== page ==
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Geology

The Chavière accident

Ÿou are not witnessing a pile-up of vehicles but a pile-up of two geological formations of different ages. Looking north, on your left, is the coal-shale part of the Vanoise with dark rocky cliffs (rocks dating from -360 to -295 million years). To the left, beyond the summit of the Schwarzhorn is the “crystalline” Vanoise, which is not visible from this point. The Schwarzhorn is located between these two formations.
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Know-how

An EDF dam

This water intake collects part of the waters of the St. Bernard rivulet, which come from the melting of the Chavière glacier. Once collected, this water is sent to the Plan d´Aval reservoir several kilometres away by means of underground pipes. The construction of these tunnels required an enormous amount of work. The water stored at Plan d´Aval is then sent to the Avrieux hydrœlectric power production site.
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Fauna

The Citril finch

The Vanoise has about 200 species of birds. This species inhabits the area between the mountain and sub-alpine environment and on the edge of the forest. It particularly likes coniferous forests. Polset is therefore the ideal environment. Its name evokes the colour green. The Citril comes from Provençal which derives from Verduron. The bird is predominantly green with yellow plumage. The Citril finch observing altitudinal seasonal migrations. They are a delight to find in springtime in Polset.
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Flora

Softwoods

Several species of softwood populate the Polset valley. They are best identified by looking at their needles: If they are long and in ascicles of five then it is a cembro pine. If they are grouped into ascicles of 30 to 50 pale green needles and soft to the touch, then you are looking at a larch tree. The Scots pine has needles grouped into ascicles of two and an orange trunk at the top, or salmon-pink some would say. The silver fir has dark-green needles with two small white grooves on the underside which resemble ski tracks.
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Description

"From Polset car park, follow the road, cross the bridge and continue for 150 m. Take the track on the left which leads to the hamlet of Polset. After the section where the houses are closely spaced, take the path on the right which climbs into a mountain pasture area. This path is indicated by a sign post reading ""Lac de la partie"". Pass between 3 houses. Continue on for 500 m until you reach the edge of the forest. Make the first U-turn here. Return to the intersection between the trail and the track. Turn to your right. Follow the track for 1.75 km until a small EDF dam. Make the second and last U-turn here. Retrace your steps for 1.4 km. Just before the trail gœs back up, turn right onto a less defined track. Walk on up to the houses (2 buildings) at the end of the track. Pass below the buildings. Join the trail on the left of the buildings a little further below and turn left. Descend this trail until road D 106. Return to Polset car park."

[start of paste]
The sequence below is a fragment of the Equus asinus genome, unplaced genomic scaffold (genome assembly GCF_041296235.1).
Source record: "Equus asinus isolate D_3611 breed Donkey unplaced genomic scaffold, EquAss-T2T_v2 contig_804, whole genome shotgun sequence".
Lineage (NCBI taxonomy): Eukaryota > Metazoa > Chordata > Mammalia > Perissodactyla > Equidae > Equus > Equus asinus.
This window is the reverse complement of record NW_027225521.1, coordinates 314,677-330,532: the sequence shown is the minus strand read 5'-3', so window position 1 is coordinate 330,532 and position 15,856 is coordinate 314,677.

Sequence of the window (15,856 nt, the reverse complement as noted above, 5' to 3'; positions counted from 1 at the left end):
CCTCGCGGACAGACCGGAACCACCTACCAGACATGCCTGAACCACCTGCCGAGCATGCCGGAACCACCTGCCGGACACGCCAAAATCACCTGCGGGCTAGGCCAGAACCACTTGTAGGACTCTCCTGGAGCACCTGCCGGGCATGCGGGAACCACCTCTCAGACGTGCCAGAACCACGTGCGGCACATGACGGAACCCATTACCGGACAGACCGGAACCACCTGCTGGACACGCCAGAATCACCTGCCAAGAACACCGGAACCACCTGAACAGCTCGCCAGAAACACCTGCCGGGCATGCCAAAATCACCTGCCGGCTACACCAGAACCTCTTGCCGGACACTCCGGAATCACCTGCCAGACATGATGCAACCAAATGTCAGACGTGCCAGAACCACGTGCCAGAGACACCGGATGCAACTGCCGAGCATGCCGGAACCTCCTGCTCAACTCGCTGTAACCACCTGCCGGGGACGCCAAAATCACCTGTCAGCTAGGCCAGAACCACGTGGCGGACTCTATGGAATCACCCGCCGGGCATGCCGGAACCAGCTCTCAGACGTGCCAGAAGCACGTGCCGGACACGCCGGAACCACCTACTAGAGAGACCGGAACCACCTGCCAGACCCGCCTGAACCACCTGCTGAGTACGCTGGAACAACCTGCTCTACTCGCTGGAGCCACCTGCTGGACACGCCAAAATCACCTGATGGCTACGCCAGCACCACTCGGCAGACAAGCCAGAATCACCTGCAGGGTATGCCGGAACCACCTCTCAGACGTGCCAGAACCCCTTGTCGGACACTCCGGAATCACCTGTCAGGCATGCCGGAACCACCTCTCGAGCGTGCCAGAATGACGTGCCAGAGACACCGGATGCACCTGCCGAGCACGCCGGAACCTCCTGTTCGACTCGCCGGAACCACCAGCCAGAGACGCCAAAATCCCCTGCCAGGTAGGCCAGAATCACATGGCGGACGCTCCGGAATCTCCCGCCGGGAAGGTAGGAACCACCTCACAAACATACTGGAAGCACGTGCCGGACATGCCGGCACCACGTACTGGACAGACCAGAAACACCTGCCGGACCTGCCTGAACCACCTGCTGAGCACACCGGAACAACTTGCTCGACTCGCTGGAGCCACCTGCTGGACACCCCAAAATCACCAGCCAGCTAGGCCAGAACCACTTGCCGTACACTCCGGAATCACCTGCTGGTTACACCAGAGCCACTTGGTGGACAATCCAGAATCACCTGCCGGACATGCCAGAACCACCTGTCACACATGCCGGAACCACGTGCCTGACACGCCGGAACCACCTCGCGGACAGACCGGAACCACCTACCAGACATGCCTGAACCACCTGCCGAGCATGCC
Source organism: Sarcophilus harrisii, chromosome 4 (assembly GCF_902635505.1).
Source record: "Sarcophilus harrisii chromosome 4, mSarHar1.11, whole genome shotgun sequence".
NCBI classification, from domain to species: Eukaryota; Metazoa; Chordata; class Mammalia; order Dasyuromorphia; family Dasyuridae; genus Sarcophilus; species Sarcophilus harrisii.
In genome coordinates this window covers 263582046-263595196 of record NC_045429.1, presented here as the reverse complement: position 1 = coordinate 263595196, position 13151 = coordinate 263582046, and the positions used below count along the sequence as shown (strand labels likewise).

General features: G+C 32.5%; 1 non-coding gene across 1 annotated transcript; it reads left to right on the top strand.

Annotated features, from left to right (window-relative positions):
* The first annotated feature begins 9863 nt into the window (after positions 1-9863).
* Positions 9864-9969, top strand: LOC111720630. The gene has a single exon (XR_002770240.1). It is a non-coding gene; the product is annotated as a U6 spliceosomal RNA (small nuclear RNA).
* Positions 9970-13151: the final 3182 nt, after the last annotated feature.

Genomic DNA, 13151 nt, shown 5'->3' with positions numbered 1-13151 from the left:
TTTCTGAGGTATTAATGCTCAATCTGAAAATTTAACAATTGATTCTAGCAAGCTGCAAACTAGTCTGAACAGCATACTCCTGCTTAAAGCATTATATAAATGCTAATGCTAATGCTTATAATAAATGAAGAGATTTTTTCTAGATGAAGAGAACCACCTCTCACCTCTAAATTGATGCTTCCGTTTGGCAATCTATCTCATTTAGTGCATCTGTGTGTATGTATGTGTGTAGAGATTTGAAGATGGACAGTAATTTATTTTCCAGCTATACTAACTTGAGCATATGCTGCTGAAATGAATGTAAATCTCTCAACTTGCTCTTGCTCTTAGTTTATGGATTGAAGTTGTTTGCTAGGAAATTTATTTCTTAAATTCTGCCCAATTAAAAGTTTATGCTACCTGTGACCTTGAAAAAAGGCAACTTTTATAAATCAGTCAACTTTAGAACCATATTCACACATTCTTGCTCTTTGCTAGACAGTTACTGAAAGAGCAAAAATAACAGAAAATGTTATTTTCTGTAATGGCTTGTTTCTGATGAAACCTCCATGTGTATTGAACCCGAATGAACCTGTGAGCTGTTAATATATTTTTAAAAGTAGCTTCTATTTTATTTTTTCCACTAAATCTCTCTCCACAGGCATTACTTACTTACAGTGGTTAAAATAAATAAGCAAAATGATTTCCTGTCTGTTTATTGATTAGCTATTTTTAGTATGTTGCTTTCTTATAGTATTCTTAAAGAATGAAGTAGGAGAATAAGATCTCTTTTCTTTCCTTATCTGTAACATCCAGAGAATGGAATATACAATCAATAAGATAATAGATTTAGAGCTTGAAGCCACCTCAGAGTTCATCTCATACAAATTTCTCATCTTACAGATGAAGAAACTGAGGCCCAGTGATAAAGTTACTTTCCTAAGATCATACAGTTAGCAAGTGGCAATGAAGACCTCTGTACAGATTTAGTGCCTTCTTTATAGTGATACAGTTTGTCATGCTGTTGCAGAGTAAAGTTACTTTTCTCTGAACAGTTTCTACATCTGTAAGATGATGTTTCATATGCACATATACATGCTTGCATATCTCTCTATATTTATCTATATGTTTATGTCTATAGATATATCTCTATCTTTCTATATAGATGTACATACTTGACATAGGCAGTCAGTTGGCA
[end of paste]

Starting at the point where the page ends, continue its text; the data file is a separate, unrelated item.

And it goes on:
Departure : Car park, Polset
Arrival : Car park, Polset
Towns crossed : SAINT-ANDRE, MODANE

Altimetric profile


Recommandations

Pyrenean Mountain Dogs present. Respect the pasturelands. Walking shœs required.

Information desks

Maison Cantonale<br>9 Place Sommeiller<br>73500 Modane,

http://www.cchautemaurienne.com/

info@cchmv.fr

04 79 05 26 67


Find out more

Transport

"Rail connection to Modane. Information: www.voyages-sncf.com
Then transport by coach to Villarodin. Information: www.transavoie.com
No public transport between Villarodin and Polset car park.
Suggested hitchhiking organised in the Haute-Maurienne valley. Information: www.rezopouce.fr"

Access and parking

"From Modane railway station, join the village of Freney by the D 1006. At the roundabout just after the sign for ""Le Freney"", take the D 215 towards Saint-André. At the entrance of the village of Saint-André, follow the road D 215 towards ""La Praz"", ""L´Orgère"". This road comes out into a hairpin turn. Follow the D 215 towards “L´Orgère”. At the next intersection go straight ahead to the D 106 towards ""L´Orgère"", ""Le col"". Follow the D 106 to Polset car park located below the hamlet of Polset, just before a small bridge."

Parking :

Car park, Polset

Accessibility

1 disabled parking space
Emergency number :
114